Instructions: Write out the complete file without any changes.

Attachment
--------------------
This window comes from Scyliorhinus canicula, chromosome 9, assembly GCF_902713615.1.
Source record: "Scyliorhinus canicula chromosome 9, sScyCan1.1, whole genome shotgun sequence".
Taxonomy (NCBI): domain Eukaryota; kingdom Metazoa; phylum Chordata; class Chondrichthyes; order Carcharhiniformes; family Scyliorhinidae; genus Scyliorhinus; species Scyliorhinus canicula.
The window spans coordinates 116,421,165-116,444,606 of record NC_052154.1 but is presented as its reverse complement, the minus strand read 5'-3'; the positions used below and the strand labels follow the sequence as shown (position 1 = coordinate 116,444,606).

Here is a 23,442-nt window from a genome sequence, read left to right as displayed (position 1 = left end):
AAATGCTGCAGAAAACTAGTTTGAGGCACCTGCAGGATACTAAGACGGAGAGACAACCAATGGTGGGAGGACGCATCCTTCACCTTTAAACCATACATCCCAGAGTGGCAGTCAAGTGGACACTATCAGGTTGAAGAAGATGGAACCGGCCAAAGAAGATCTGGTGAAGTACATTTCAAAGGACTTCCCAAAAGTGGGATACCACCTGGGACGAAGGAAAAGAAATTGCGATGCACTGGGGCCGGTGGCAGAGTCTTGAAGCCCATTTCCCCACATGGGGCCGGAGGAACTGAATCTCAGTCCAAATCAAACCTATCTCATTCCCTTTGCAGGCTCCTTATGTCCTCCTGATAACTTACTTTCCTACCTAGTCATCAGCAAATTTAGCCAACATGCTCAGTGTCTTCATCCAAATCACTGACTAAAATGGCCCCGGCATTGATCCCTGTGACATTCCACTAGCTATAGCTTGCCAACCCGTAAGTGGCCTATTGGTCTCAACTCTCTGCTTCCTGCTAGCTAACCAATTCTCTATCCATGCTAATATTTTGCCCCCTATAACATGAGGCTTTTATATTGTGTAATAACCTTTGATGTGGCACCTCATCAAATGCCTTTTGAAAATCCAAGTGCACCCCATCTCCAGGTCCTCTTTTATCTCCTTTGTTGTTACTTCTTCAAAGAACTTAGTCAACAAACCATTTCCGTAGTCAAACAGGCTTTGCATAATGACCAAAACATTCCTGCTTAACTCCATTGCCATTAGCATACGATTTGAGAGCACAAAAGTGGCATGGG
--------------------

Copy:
This window comes from Scyliorhinus canicula, chromosome 9, assembly GCF_902713615.1.
Source record: "Scyliorhinus canicula chromosome 9, sScyCan1.1, whole genome shotgun sequence".
Taxonomy (NCBI): domain Eukaryota; kingdom Metazoa; phylum Chordata; class Chondrichthyes; order Carcharhiniformes; family Scyliorhinidae; genus Scyliorhinus; species Scyliorhinus canicula.
The window spans coordinates 116,421,165-116,444,606 of record NC_052154.1 but is presented as its reverse complement, the minus strand read 5'-3'; the positions used below and the strand labels follow the sequence as shown (position 1 = coordinate 116,444,606).

Here is a 23,442-nt window from a genome sequence, read left to right as displayed (position 1 = left end):
AAATGCTGCAGAAAACTAGTTTGAGGCACCTGCAGGATACTAAGACGGAGAGACAACCAATGGTGGGAGGACGCATCCTTCACCTTTAAACCATACATCCCAGAGTGGCAGTCAAGTGGACACTATCAGGTTGAAGAAGATGGAACCGGCCAAAGAAGATCTGGTGAAGTACATTTCAAAGGACTTCCCAAAAGTGGGATACCACCTGGGACGAAGGAAAAGAAATTGCGATGCACTGGGGCCGGTGGCAGAGTCTTGAAGCCCATTTCCCCACATGGGGCCGGAGGAACTGAATCTCAGTCCAAATCAAACCTATCTCATTCCCTTTGCAGGCTCCTTATGTCCTCCTGATAACTTACTTTCCTACCTAGTCATCAGCAAATTTAGCCAACATGCTCAGTGTCTTCATCCAAATCACTGACTAAAATGGCCCCGGCATTGATCCCTGTGACATTCCACTAGCTATAGCTTGCCAACCCGTAAGTGGCCTATTGGTCTCAACTCTCTGCTTCCTGCTAGCTAACCAATTCTCTATCCATGCTAATATTTTGCCCCCTATAACATGAGGCTTTTATATTGTGTAATAACCTTTGATGTGGCACCTCATCAAATGCCTTTTGAAAATCCAAGTGCACCCCATCTCCAGGTCCTCTTTTATCTCCTTTGTTGTTACTTCTTCAAAGAACTTAGTCAACAAACCATTTCCGTAGTCAAACAGGCTTTGCATAATGACCAAAACATTCCTGCTTAACTCCATTGCCATTAGCATACGATTTGAGAGCACAAAAGTGGCATGGG